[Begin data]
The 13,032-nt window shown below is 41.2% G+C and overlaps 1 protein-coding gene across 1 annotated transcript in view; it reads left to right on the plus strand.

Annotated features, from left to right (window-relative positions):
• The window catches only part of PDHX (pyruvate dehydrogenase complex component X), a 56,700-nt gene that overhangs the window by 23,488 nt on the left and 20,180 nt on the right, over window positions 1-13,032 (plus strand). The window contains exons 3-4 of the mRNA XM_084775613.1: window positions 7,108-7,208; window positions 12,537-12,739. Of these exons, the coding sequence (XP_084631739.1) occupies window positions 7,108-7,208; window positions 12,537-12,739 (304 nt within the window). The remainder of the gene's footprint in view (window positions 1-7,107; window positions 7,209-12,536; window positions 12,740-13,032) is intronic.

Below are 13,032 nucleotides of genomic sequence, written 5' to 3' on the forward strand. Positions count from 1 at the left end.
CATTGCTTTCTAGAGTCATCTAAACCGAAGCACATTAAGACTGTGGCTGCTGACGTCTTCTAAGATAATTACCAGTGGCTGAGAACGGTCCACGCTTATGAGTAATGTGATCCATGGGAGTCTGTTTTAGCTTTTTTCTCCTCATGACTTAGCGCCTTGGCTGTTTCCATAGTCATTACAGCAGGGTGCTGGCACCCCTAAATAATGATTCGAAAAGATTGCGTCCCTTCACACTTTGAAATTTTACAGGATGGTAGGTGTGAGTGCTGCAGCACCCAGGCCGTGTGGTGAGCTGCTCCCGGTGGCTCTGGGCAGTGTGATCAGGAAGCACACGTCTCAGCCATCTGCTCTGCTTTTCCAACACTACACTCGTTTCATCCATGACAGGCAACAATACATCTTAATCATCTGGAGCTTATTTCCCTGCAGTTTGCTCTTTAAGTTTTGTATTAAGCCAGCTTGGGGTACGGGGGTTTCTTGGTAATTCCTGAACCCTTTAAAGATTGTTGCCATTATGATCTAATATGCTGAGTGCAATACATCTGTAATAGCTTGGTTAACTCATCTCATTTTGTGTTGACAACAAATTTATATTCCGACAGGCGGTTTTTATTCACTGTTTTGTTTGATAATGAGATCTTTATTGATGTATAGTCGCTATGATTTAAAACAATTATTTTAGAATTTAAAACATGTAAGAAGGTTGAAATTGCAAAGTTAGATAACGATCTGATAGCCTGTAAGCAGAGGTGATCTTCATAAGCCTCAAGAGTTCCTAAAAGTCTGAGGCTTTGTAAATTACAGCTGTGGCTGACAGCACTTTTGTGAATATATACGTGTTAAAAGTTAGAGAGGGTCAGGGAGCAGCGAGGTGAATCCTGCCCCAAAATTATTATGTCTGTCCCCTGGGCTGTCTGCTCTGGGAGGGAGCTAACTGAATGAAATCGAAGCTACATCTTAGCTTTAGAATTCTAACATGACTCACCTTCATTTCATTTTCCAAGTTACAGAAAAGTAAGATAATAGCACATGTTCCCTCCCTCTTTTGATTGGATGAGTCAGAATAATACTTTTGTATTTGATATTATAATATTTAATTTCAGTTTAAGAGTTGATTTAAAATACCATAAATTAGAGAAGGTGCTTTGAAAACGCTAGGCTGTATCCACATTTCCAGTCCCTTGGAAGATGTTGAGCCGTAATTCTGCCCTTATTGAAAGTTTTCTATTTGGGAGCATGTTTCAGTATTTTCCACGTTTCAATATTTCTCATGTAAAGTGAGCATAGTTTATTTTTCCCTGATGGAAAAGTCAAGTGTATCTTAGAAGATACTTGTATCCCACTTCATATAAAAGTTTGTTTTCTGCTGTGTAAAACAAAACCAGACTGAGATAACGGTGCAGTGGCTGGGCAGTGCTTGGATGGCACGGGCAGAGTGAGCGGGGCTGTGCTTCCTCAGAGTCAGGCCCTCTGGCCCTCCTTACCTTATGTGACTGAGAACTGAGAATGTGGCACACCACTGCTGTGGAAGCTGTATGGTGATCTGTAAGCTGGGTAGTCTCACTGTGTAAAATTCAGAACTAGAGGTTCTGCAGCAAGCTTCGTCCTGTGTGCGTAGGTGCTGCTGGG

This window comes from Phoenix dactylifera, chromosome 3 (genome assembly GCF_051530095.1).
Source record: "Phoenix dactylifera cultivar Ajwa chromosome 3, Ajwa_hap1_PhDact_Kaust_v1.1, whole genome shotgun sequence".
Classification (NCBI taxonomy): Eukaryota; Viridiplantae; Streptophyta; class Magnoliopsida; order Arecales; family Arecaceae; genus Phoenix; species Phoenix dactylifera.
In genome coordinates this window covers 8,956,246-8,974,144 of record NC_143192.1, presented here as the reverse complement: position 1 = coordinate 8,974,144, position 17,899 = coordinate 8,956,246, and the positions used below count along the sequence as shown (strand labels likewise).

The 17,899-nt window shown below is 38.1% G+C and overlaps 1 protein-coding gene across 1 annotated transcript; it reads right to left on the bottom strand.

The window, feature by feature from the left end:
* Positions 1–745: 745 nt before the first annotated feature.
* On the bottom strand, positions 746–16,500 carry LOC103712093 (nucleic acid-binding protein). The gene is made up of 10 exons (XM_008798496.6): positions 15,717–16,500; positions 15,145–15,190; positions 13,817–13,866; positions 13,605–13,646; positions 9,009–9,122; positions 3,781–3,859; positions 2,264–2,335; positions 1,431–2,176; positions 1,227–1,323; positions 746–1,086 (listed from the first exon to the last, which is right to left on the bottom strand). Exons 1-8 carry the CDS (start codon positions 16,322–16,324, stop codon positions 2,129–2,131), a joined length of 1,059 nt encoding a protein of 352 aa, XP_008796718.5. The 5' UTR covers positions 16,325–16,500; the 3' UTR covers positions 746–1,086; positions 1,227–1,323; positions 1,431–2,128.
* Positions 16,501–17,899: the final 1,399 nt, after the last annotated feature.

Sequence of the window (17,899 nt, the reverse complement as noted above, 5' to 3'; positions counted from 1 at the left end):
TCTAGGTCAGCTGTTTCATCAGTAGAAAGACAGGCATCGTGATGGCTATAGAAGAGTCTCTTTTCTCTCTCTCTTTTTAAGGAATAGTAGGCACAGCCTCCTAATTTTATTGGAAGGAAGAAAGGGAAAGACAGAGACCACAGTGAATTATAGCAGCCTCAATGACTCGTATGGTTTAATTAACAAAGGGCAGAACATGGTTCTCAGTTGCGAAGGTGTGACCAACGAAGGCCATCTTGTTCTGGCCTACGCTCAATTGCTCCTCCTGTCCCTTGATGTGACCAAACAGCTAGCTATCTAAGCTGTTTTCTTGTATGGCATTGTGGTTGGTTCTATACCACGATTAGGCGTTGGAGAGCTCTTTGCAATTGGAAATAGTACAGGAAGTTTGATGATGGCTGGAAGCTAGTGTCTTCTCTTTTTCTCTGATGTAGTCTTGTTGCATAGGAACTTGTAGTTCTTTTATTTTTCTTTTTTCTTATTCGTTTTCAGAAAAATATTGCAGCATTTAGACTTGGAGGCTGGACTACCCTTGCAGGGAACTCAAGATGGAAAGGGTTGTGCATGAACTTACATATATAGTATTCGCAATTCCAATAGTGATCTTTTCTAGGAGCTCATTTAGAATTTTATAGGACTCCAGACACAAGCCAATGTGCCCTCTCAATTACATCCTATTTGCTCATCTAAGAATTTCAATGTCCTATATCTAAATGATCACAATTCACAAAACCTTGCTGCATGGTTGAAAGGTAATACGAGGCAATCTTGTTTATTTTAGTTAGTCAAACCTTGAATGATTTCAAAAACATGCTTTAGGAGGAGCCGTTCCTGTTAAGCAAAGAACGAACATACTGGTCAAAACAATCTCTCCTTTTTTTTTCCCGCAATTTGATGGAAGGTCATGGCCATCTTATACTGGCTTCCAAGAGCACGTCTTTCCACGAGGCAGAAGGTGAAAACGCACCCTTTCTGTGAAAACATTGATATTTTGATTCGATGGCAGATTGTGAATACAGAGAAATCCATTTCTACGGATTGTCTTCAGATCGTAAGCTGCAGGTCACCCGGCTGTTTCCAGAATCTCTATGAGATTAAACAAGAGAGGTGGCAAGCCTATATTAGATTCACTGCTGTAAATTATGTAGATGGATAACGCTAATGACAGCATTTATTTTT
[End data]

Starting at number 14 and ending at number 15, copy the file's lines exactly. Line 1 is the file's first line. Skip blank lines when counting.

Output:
* Positions 16,501–17,899: the final 1,399 nt, after the last annotated feature.

Sequence of the window (17,899 nt, the reverse complement as noted above, 5' to 3'; positions counted from 1 at the left end):